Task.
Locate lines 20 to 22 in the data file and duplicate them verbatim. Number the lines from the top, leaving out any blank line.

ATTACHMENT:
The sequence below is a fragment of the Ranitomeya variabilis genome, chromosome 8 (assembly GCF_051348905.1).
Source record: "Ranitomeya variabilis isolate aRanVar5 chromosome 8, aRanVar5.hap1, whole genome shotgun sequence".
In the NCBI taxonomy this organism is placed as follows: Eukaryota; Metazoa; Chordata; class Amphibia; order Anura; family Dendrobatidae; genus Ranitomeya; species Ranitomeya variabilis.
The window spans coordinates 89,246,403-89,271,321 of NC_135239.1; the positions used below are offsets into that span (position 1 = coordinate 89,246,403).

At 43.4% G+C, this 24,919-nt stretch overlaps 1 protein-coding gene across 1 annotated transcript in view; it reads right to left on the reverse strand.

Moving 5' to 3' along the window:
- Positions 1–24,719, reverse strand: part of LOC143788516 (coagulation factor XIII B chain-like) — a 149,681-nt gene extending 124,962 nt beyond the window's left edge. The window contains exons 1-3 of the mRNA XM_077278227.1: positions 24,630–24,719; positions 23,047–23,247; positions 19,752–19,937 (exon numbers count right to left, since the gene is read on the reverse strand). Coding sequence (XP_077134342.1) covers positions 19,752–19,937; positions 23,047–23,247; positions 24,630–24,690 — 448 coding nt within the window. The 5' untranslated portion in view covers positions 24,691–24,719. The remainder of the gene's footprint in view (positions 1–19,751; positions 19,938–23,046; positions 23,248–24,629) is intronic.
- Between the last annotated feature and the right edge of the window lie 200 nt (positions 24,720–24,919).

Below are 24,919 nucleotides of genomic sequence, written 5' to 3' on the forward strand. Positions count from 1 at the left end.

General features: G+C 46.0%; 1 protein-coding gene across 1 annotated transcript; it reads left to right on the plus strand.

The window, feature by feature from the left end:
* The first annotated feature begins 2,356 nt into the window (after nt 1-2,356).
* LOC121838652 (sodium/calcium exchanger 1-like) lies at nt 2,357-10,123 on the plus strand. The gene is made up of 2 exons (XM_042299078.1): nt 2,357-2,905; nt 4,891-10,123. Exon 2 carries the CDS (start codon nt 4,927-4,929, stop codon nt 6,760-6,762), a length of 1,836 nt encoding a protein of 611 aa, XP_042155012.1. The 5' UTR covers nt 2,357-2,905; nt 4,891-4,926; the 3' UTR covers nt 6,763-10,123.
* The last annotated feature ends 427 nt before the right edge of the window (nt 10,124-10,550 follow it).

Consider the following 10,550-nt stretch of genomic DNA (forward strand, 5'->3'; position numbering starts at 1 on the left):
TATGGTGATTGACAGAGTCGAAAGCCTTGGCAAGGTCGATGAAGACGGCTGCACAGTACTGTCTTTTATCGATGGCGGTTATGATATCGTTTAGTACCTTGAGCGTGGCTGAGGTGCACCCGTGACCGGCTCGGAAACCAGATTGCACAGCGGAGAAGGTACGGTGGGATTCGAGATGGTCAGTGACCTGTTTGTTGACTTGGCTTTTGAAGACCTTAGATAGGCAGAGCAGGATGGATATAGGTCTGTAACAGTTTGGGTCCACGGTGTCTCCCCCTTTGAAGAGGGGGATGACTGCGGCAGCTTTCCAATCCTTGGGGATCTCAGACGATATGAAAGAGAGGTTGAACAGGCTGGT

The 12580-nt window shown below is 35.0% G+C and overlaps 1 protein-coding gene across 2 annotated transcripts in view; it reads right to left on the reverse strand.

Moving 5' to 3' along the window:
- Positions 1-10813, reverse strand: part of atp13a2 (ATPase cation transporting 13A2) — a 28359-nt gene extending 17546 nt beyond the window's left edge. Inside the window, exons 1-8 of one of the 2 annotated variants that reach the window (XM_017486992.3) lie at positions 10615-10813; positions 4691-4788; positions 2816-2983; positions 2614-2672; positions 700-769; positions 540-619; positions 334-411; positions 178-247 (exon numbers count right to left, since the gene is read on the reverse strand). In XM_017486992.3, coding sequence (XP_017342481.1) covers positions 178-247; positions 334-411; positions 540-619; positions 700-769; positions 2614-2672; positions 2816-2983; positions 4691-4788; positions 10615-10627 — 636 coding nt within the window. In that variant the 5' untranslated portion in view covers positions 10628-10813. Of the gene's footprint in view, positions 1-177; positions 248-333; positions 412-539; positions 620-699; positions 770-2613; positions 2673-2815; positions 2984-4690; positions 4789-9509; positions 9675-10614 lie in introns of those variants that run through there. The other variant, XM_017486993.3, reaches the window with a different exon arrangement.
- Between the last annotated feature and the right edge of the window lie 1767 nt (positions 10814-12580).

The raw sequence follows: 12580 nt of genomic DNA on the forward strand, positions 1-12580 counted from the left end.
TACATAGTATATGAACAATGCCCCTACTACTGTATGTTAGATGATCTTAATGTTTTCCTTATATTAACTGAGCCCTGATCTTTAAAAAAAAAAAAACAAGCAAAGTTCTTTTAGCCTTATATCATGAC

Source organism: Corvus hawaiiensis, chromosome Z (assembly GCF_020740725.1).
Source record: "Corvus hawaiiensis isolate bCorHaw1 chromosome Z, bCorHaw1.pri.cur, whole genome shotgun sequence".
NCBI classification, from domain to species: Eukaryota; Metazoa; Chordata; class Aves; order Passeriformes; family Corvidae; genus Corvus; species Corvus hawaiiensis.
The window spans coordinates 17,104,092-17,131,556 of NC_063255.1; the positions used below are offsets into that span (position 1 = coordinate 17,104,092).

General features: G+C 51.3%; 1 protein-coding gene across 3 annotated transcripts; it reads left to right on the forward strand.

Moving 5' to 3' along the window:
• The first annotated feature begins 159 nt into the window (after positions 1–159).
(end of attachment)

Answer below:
- Between the last annotated feature and the right edge of the window lie 1767 nt (positions 10814-12580).

The raw sequence follows: 12580 nt of genomic DNA on the forward strand, positions 1-12580 counted from the left end.
TACATAGTATATGAACAATGCCCCTACTACTGTATGTTAGATGATCTTAATGTTTTCCTTATATTAACTGAGCCCTGATCTTTAAAAAAAAAAAAACAAGCAAAGTTCTTTTAGCCTTATATCATGAC